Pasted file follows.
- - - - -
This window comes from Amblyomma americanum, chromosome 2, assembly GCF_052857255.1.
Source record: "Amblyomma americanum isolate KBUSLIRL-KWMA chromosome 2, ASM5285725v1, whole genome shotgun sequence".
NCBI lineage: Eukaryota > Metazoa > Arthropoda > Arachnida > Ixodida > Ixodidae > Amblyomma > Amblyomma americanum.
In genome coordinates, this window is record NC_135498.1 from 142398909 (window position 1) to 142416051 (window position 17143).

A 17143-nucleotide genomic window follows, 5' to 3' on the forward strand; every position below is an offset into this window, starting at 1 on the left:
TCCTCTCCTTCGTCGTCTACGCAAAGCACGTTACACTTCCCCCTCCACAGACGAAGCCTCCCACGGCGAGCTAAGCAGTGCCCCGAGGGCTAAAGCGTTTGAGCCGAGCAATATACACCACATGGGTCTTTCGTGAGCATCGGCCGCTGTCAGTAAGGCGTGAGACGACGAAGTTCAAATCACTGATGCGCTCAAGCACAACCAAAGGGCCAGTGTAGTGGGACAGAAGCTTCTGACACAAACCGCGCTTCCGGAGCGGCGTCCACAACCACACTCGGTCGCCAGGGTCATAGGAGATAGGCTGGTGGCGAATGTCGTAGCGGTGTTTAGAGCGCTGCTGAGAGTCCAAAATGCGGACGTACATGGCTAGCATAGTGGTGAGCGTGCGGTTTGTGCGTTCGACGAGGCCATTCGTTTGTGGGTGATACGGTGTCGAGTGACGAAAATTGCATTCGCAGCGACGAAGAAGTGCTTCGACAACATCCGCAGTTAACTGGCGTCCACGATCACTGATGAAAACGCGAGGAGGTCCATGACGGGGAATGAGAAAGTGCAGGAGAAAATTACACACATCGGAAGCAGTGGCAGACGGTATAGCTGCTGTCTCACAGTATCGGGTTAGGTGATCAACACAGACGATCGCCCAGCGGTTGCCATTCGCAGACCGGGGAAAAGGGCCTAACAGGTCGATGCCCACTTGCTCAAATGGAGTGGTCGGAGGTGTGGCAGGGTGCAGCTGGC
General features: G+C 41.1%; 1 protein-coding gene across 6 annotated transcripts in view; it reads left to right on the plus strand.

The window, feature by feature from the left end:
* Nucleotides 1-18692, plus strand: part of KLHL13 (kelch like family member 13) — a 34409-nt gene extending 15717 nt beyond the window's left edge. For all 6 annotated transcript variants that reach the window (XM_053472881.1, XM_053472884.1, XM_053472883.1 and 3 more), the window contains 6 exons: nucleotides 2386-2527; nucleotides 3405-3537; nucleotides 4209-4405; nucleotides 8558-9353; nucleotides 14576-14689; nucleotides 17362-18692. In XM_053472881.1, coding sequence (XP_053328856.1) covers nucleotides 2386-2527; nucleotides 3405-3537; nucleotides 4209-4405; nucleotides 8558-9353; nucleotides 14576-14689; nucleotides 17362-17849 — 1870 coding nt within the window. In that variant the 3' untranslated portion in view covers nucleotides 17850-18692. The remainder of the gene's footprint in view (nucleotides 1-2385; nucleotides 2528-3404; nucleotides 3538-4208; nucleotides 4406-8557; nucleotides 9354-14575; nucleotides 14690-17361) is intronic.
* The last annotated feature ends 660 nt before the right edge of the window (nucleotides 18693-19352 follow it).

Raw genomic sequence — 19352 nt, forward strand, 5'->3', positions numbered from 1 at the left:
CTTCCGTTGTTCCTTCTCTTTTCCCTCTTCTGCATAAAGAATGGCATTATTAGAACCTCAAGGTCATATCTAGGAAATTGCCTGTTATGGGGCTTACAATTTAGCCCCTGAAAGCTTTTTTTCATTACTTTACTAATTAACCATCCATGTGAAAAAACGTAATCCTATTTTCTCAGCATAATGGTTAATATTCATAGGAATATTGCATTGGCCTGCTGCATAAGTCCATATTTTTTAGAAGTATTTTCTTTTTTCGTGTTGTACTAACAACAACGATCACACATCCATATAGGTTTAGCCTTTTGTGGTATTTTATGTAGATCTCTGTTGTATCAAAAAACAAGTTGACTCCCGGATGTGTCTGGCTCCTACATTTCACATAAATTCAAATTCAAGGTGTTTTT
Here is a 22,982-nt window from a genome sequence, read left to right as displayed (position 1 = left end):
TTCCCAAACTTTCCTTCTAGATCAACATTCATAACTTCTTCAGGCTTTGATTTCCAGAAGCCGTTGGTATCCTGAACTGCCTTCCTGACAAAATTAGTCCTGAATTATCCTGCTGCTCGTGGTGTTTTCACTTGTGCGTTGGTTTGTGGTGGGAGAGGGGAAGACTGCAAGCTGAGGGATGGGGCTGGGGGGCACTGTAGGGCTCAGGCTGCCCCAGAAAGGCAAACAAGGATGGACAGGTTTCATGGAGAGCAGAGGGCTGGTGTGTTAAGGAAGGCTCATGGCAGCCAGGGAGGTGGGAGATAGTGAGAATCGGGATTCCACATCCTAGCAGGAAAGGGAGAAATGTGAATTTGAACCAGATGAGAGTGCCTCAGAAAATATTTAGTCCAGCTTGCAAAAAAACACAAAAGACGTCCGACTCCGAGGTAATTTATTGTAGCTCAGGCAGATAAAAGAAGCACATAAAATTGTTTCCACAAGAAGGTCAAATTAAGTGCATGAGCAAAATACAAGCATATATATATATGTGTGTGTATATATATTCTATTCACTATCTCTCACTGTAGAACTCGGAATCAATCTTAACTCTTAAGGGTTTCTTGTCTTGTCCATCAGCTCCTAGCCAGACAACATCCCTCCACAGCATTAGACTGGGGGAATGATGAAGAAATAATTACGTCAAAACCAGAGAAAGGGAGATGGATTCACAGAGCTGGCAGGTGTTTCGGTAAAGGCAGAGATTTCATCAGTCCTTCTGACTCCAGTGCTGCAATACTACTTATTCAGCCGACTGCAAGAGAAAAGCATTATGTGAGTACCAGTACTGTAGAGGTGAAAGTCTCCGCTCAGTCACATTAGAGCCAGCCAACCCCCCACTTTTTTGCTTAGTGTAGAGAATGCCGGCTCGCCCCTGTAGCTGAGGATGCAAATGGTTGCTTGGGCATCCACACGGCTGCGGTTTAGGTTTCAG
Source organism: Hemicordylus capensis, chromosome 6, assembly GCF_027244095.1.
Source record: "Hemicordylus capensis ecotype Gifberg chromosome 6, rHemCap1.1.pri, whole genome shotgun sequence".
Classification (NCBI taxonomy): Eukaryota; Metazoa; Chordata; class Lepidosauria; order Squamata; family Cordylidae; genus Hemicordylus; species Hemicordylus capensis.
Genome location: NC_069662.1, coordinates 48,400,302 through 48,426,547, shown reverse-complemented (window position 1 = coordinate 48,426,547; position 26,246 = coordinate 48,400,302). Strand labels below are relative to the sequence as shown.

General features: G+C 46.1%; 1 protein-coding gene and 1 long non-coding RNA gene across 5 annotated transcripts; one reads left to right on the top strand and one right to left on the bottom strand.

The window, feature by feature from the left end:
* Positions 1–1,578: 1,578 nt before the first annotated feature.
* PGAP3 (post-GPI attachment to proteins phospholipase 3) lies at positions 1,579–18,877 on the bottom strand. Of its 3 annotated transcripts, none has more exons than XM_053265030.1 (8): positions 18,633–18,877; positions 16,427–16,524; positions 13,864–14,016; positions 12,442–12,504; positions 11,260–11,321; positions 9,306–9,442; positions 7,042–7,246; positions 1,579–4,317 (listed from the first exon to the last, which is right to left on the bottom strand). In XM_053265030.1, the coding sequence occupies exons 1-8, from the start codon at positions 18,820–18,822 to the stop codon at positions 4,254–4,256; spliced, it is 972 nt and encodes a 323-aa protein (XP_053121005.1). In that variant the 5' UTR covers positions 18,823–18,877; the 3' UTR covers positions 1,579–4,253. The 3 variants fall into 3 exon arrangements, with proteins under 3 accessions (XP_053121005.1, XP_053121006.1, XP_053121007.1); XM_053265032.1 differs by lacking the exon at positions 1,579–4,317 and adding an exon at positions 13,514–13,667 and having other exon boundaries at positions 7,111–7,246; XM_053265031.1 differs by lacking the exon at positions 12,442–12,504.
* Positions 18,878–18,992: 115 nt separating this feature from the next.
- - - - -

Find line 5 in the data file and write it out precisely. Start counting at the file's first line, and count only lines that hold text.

A 17143-nucleotide genomic window follows, 5' to 3' on the forward strand; every position below is an offset into this window, starting at 1 on the left: